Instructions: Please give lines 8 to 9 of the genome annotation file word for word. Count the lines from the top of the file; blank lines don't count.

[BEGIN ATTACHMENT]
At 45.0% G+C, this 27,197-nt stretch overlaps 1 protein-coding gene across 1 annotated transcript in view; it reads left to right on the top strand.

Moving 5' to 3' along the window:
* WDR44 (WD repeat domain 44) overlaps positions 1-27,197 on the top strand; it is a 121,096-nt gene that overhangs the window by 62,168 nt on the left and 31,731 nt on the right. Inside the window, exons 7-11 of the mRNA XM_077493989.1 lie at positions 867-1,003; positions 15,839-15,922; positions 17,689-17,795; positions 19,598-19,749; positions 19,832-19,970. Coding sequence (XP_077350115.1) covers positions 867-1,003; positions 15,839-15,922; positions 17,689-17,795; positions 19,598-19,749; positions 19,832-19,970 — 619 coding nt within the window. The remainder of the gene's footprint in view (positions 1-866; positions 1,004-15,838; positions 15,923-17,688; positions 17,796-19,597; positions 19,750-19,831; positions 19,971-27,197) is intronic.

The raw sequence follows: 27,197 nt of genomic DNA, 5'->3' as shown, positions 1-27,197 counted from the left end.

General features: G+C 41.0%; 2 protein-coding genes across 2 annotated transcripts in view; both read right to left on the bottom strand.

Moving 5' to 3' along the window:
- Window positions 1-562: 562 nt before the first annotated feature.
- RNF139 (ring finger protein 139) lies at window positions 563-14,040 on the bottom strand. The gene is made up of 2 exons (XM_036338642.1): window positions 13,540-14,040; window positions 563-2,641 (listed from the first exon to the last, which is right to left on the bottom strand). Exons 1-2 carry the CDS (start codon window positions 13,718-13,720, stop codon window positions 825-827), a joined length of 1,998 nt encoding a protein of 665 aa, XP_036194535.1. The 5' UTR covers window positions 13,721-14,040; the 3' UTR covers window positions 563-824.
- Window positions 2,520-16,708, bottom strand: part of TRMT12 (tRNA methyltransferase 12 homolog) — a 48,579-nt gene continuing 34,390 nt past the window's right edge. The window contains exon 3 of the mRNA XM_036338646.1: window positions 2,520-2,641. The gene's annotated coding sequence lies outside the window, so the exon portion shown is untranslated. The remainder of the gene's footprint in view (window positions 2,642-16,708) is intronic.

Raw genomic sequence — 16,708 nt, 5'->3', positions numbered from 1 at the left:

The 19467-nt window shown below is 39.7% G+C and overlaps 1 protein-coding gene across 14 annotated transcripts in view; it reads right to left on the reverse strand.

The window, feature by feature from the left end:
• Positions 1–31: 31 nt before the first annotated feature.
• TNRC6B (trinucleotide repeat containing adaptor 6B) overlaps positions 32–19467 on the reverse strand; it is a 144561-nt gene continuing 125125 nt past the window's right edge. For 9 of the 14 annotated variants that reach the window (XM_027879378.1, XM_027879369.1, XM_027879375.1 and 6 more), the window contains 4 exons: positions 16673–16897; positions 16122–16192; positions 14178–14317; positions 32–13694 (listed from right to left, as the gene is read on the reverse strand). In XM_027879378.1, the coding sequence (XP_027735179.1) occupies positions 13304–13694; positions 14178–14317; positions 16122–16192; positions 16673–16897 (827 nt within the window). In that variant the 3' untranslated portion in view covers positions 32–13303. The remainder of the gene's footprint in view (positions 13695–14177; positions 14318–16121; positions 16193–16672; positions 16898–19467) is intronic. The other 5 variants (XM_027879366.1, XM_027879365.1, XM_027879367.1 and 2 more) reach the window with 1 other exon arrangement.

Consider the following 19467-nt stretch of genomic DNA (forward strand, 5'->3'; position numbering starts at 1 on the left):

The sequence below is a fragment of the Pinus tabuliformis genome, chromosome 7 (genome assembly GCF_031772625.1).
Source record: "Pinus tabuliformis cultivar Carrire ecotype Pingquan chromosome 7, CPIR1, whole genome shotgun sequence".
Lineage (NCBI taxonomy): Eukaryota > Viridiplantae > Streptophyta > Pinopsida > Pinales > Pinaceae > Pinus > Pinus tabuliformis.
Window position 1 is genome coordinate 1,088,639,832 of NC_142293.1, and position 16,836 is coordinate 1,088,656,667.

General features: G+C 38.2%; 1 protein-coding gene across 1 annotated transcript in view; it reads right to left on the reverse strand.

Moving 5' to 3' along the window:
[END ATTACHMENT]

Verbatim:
- RNF139 (ring finger protein 139) lies at window positions 563-14,040 on the bottom strand. The gene is made up of 2 exons (XM_036338642.1): window positions 13,540-14,040; window positions 563-2,641 (listed from the first exon to the last, which is right to left on the bottom strand). Exons 1-2 carry the CDS (start codon window positions 13,718-13,720, stop codon window positions 825-827), a joined length of 1,998 nt encoding a protein of 665 aa, XP_036194535.1. The 5' UTR covers window positions 13,721-14,040; the 3' UTR covers window positions 563-824.
- Window positions 2,520-16,708, bottom strand: part of TRMT12 (tRNA methyltransferase 12 homolog) — a 48,579-nt gene continuing 34,390 nt past the window's right edge. The window contains exon 3 of the mRNA XM_036338646.1: window positions 2,520-2,641. The gene's annotated coding sequence lies outside the window, so the exon portion shown is untranslated. The remainder of the gene's footprint in view (window positions 2,642-16,708) is intronic.